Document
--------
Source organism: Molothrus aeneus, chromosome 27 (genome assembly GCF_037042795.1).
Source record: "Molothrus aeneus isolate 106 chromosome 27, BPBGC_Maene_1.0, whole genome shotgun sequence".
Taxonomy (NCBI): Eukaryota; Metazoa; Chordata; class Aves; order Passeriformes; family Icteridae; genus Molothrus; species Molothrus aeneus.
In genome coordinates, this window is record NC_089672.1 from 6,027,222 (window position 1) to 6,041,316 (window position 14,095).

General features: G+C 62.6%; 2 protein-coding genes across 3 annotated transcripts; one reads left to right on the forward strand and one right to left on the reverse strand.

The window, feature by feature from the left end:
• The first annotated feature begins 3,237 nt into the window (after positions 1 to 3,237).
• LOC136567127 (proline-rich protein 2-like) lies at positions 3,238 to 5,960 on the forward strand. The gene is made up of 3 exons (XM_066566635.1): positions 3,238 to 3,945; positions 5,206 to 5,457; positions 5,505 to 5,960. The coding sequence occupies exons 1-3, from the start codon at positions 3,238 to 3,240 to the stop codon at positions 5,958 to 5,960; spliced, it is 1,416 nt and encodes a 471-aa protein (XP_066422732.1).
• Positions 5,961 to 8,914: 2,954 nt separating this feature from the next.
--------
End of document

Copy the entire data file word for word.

Source organism: Molothrus aeneus, chromosome 27 (genome assembly GCF_037042795.1).
Source record: "Molothrus aeneus isolate 106 chromosome 27, BPBGC_Maene_1.0, whole genome shotgun sequence".
Taxonomy (NCBI): Eukaryota; Metazoa; Chordata; class Aves; order Passeriformes; family Icteridae; genus Molothrus; species Molothrus aeneus.
In genome coordinates, this window is record NC_089672.1 from 6,027,222 (window position 1) to 6,041,316 (window position 14,095).

General features: G+C 62.6%; 2 protein-coding genes across 3 annotated transcripts; one reads left to right on the forward strand and one right to left on the reverse strand.

The window, feature by feature from the left end:
• The first annotated feature begins 3,237 nt into the window (after positions 1 to 3,237).
• LOC136567127 (proline-rich protein 2-like) lies at positions 3,238 to 5,960 on the forward strand. The gene is made up of 3 exons (XM_066566635.1): positions 3,238 to 3,945; positions 5,206 to 5,457; positions 5,505 to 5,960. The coding sequence occupies exons 1-3, from the start codon at positions 3,238 to 3,240 to the stop codon at positions 5,958 to 5,960; spliced, it is 1,416 nt and encodes a 471-aa protein (XP_066422732.1).
• Positions 5,961 to 8,914: 2,954 nt separating this feature from the next.